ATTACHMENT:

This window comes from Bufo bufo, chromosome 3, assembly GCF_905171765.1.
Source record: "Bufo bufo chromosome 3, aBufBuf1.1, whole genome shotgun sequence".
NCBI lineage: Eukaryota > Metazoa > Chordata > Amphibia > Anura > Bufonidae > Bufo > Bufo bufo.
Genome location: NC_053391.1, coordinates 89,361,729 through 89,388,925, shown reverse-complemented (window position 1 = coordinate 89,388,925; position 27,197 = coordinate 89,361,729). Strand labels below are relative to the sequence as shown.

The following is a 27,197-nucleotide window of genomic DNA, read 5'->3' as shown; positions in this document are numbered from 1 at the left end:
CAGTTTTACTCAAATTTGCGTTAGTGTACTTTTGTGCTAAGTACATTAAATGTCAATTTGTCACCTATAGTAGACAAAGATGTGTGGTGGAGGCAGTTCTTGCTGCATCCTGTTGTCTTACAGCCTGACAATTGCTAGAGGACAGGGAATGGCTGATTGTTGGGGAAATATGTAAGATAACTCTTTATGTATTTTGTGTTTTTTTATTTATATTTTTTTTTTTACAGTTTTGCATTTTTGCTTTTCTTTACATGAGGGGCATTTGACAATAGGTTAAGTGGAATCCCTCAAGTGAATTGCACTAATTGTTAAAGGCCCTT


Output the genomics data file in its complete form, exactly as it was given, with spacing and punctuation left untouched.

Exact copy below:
This window comes from Bufo bufo, chromosome 3, assembly GCF_905171765.1.
Source record: "Bufo bufo chromosome 3, aBufBuf1.1, whole genome shotgun sequence".
NCBI lineage: Eukaryota > Metazoa > Chordata > Amphibia > Anura > Bufonidae > Bufo > Bufo bufo.
Genome location: NC_053391.1, coordinates 89,361,729 through 89,388,925, shown reverse-complemented (window position 1 = coordinate 89,388,925; position 27,197 = coordinate 89,361,729). Strand labels below are relative to the sequence as shown.

The following is a 27,197-nucleotide window of genomic DNA, read 5'->3' as shown; positions in this document are numbered from 1 at the left end:
CAGTTTTACTCAAATTTGCGTTAGTGTACTTTTGTGCTAAGTACATTAAATGTCAATTTGTCACCTATAGTAGACAAAGATGTGTGGTGGAGGCAGTTCTTGCTGCATCCTGTTGTCTTACAGCCTGACAATTGCTAGAGGACAGGGAATGGCTGATTGTTGGGGAAATATGTAAGATAACTCTTTATGTATTTTGTGTTTTTTTATTTATATTTTTTTTTTTACAGTTTTGCATTTTTGCTTTTCTTTACATGAGGGGCATTTGACAATAGGTTAAGTGGAATCCCTCAAGTGAATTGCACTAATTGTTAAAGGCCCTT